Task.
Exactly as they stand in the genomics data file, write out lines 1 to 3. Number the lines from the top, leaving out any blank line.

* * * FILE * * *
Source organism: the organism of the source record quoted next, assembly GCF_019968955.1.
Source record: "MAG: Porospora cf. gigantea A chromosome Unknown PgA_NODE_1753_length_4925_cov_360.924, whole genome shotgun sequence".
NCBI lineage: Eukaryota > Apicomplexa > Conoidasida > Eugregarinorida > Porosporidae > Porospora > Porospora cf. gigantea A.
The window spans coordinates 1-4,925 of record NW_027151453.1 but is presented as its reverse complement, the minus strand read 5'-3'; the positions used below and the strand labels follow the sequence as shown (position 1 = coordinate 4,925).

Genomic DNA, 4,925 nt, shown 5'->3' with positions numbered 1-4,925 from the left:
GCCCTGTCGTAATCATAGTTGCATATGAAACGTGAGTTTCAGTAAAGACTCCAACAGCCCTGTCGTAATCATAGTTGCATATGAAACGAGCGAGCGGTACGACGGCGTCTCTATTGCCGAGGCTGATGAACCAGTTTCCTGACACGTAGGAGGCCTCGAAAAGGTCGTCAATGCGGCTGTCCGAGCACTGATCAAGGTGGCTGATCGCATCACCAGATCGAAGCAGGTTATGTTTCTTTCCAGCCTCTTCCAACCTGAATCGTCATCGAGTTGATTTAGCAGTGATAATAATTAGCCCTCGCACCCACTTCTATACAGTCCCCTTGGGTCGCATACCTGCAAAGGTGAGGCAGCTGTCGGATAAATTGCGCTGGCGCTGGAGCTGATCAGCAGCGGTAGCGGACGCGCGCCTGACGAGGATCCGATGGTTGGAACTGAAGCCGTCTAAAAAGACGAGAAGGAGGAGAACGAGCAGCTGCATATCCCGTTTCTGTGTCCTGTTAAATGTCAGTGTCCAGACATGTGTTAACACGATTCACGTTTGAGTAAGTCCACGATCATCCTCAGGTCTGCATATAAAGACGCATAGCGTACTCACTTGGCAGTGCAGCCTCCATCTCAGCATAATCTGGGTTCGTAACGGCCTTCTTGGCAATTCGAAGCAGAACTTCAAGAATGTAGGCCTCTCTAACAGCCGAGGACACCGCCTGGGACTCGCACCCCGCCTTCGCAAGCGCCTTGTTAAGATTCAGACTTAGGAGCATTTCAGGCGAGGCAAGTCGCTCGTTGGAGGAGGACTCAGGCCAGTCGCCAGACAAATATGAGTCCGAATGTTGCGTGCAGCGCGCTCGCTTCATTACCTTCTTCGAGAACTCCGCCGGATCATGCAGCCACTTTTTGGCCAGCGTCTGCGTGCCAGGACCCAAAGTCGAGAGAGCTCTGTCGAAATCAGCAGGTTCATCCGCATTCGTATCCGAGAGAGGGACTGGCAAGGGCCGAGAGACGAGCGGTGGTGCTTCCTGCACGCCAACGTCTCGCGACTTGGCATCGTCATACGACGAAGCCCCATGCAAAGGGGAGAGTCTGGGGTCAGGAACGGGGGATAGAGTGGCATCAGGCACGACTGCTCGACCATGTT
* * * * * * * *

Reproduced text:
Source organism: the organism of the source record quoted next, assembly GCF_019968955.1.
Source record: "MAG: Porospora cf. gigantea A chromosome Unknown PgA_NODE_1753_length_4925_cov_360.924, whole genome shotgun sequence".
NCBI lineage: Eukaryota > Apicomplexa > Conoidasida > Eugregarinorida > Porosporidae > Porospora > Porospora cf. gigantea A.